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Let $P,Q$ be distinct maximal ideals of a ring $R$. Prove that $P\cap Q$ is not prime.

I am not sure how to prove this. The only facts that I can think of applying are the definitions, $R/M$ is a field iff $M$ is max, and $R/P$ is an ID iff $P$ is prime.

Any suggestions would be appreciated.

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Good idea with the R/P prime approach. Check the ring $R/P\cap Q$ and see if you have any ideals that multiply to zero. –  rschwieb Apr 30 '12 at 13:39

3 Answers 3

Let $p\in P\setminus Q$ and $q\in Q\setminus P$. (Why can you find such $p,q$?)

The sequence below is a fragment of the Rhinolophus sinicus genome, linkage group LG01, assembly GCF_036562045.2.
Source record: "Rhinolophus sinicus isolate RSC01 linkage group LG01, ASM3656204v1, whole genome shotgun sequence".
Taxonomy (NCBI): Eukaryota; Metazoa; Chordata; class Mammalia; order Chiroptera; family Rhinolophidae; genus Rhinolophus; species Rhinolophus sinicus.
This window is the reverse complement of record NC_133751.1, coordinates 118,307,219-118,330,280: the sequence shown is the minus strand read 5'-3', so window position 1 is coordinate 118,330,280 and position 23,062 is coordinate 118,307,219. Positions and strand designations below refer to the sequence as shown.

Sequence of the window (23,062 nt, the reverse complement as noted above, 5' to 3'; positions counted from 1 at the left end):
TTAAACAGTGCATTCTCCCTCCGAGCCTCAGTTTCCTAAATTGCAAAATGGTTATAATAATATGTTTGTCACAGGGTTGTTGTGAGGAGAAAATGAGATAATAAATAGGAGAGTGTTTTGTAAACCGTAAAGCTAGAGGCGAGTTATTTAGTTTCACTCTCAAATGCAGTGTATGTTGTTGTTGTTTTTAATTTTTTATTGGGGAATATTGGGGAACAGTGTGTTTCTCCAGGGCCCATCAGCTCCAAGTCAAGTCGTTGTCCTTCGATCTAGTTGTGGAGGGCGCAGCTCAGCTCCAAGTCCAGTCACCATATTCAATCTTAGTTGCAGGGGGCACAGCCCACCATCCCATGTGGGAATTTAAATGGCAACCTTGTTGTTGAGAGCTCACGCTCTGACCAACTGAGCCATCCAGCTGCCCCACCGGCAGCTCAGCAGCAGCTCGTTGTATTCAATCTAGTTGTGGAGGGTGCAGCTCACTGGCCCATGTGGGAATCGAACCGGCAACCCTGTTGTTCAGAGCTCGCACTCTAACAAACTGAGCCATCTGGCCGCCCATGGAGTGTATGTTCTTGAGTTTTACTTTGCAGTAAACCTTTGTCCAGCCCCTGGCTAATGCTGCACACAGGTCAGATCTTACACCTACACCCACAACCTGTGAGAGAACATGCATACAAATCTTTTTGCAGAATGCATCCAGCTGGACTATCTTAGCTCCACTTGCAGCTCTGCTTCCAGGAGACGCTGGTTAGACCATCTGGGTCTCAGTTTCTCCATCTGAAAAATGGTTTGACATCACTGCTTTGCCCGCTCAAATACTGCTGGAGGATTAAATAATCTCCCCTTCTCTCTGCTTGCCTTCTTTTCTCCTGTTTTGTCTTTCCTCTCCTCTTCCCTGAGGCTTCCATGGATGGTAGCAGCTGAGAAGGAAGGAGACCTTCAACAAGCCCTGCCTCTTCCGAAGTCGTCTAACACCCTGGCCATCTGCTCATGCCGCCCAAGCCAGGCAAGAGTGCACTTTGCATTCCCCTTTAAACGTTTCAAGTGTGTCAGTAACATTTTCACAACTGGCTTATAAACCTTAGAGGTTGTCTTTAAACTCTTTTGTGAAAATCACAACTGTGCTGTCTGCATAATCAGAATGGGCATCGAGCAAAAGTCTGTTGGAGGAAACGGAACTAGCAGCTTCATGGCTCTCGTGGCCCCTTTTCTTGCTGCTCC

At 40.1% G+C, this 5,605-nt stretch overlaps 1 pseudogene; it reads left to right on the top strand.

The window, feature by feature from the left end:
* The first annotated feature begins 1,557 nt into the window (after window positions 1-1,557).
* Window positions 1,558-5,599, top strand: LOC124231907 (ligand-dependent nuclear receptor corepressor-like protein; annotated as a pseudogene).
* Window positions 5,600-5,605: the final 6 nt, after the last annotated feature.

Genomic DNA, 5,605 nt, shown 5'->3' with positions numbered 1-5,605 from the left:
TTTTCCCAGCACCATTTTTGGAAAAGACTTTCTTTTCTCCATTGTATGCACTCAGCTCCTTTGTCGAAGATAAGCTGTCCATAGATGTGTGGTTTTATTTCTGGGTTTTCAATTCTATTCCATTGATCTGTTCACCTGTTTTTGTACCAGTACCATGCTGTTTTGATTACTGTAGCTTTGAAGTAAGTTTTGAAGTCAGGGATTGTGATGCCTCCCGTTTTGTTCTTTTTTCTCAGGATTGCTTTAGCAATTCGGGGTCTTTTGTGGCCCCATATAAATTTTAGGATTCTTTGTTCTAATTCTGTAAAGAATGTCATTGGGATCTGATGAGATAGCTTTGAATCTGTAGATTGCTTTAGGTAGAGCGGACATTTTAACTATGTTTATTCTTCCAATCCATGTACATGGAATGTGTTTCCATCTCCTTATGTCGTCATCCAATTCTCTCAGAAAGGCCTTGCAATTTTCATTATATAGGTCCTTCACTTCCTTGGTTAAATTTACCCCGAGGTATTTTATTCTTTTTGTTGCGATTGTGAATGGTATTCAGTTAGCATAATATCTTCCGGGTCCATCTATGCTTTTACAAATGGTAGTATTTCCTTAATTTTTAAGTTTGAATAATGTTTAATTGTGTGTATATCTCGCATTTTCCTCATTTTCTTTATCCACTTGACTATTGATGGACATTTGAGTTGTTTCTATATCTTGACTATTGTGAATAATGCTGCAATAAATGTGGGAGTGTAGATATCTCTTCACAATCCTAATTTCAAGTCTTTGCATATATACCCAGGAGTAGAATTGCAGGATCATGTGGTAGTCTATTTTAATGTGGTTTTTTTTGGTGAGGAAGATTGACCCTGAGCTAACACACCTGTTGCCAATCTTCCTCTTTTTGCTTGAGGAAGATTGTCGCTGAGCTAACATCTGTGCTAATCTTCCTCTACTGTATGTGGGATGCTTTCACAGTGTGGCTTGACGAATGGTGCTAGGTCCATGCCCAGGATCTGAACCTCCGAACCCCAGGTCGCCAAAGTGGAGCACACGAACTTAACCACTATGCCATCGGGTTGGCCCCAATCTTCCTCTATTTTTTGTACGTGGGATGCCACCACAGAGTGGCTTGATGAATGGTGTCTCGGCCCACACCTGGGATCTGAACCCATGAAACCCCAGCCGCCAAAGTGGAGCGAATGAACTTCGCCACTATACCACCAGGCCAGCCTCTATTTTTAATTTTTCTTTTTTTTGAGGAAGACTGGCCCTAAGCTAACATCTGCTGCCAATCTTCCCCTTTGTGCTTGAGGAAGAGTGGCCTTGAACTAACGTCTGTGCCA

Then what can you say about $pq$?

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up vote 6 down vote accepted

Thanks to Thomas, this is what I have: Since P and Q are both maximal, neither is contained in the other. Let $p\in P\backslash Q$ and $q\in Q\backslash P$. Then $pq\in P\cap Q$. But neither $p\in P\cap Q$ nor $q\in P\cap Q$. So $P\cap Q$ cannot be a prime ideal of R.

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Hint $\rm\: R/(I\cap J)\cong R/I \times R/J\:$ has obvious zero divisors $\rm (\bar i,0)(0,\bar j)=(0,0)\:$ if $\rm\:I\not\subset J, J\not\subset I$

Note that the other proofs reduce to this by factoring out $\rm\:P\cap Q.$ This ubiquitous modular reduction technique is better learned sooner than later (hence its emphasis in said link by the master algebraist Irving Kaplansky very early in his textbook).

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